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X. Zhu, A. Garzon, J. Wallman; FGF Has Opposite Effects on the Fibrous and Cartilaginous Layers of Chick Sclera. Invest. Ophthalmol. Vis. Sci. 2009;50(13):3842.
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Chick sclera consists of fibrous and cartilaginous layers. Lens-wear causes nearly symmetric but opposite changes in the two layers: Negative lenses cause glycosaminoglycan (GAG) synthesis to increase in the cartilaginous layer and decrease in the fibrous layer; positive lenses cause the opposite changes (Marzani et al., 1997). Because Fibroblast Growth Factor (FGF) causes opposite changes in fibroblasts and chondrocytes in tissue culture (Dailey et al., 2005) and causes opposite changes in chondrocytes and osteoblasts (Dailey et al., 2003; Mansukhani et al., 2005), we tested the effect of FGF on GAG synthesis in the fibrous and cartilaginous sclera in chicks.
The fibrous and cartilaginous layers of the sclera (7-mm punches) from normal 3-day-old chicks were separated by dissection, cultured separately with acidic FGF (at 1, 5, 25, or 100 ng/ml) for 20 hr, pulsed with radioactive sulfate and digested with proteinase K overnight. After precipitation with cetylpyridinium chloride and filtration, the net GAG synthesis was estimated by measuring the incorporation of sulfate into GAGs.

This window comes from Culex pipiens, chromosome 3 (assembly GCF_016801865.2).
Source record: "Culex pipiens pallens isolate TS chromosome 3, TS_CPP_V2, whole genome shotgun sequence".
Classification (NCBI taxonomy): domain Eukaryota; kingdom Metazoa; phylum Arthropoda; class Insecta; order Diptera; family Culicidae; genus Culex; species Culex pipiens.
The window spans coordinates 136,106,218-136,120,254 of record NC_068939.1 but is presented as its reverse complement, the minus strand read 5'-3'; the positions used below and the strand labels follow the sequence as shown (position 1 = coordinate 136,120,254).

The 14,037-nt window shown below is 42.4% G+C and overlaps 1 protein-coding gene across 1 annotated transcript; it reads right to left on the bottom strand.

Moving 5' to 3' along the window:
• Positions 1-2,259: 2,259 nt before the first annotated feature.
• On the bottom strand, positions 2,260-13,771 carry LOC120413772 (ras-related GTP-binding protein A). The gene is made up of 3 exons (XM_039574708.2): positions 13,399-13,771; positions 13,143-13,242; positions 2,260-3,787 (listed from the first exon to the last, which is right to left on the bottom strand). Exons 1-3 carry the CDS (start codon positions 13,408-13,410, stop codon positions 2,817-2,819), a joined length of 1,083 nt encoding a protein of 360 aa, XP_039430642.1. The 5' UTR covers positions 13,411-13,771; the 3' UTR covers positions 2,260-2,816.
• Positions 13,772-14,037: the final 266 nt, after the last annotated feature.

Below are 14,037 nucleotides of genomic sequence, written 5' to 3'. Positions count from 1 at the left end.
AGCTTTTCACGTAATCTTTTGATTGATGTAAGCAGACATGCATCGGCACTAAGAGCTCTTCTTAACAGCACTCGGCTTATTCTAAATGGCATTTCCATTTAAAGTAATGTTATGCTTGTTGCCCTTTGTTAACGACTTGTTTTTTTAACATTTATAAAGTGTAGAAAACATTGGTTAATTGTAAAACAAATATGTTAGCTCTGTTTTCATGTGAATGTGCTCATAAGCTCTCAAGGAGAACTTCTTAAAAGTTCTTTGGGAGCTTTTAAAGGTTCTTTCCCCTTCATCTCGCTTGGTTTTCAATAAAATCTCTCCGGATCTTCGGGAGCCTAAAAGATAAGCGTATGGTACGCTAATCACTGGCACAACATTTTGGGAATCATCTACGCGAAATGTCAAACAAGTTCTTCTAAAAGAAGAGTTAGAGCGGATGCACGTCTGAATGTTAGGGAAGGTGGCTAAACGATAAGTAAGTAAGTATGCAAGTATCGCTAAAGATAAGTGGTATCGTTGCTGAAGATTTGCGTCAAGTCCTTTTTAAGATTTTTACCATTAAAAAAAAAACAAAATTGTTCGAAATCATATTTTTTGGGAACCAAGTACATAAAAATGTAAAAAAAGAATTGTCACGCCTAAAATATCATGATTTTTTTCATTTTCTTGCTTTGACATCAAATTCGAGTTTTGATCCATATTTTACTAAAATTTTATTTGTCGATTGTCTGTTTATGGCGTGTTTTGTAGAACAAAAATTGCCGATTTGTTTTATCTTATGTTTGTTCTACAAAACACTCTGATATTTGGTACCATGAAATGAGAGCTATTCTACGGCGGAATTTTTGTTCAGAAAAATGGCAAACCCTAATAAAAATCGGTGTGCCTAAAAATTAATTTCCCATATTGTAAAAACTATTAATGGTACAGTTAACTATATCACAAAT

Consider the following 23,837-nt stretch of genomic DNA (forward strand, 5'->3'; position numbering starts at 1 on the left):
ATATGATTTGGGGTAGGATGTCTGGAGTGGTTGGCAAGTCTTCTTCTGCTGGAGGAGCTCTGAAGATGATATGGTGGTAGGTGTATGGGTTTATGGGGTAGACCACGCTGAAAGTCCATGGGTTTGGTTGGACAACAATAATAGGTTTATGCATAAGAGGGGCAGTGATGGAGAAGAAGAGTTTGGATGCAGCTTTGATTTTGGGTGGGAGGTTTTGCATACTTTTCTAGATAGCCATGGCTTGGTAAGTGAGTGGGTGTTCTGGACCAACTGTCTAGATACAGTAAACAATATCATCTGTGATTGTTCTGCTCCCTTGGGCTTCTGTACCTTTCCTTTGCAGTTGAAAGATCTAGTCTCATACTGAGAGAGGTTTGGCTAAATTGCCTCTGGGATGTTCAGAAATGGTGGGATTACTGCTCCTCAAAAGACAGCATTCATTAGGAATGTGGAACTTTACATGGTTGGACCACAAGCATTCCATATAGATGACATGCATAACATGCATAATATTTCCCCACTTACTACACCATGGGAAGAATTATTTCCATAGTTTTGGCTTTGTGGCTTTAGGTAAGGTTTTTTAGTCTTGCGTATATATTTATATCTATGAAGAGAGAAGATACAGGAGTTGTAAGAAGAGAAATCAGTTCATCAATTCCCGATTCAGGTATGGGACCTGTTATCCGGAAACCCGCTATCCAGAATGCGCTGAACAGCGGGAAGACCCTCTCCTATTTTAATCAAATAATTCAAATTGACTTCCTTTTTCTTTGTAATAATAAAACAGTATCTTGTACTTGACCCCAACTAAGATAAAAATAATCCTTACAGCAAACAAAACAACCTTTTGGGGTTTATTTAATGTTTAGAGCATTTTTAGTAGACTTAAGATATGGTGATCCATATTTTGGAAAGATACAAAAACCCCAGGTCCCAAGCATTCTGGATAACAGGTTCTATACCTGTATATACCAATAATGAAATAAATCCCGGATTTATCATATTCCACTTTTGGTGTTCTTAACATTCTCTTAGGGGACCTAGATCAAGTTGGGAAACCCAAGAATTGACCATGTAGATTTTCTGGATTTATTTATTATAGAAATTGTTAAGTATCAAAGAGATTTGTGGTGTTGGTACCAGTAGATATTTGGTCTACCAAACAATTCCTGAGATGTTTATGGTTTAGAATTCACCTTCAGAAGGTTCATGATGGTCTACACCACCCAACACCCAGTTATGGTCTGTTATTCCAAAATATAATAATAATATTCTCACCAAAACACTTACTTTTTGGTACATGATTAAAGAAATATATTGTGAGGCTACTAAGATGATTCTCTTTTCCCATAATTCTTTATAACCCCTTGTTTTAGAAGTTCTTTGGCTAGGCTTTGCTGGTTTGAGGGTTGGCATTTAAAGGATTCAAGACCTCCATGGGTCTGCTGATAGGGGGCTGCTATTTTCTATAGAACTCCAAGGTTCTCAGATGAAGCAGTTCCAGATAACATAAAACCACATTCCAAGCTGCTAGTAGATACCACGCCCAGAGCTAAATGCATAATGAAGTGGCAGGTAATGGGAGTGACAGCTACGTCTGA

FGF increased GAG synthesis in the fibrous layer and decreased it in the cartilaginous layer (difference significant by ANOVA, p < 0.001). Across doses, the average increase in the fibrous layer was 32% (65% at 100 ng/ml, p < 0.01, one-sample t-test), and the average decrease in the cartilaginous layer was 42% (62% at 5 ng/ml; 55% at 100 ng/ml, p < 0.001). The dose-response differed significantly in the fibrous and cartilaginous layers (p < 0.05, 2-way ANOVA).
FGF has opposite effects on GAG synthesis in the fibrous and cartilaginous layers, which are similar in direction and magnitude to those produced by wearing positive lenses. Thus, visual modulation of FGF levels may be responsible for the coupled, but opposite, directions of growth of these tissue layers in vivo.
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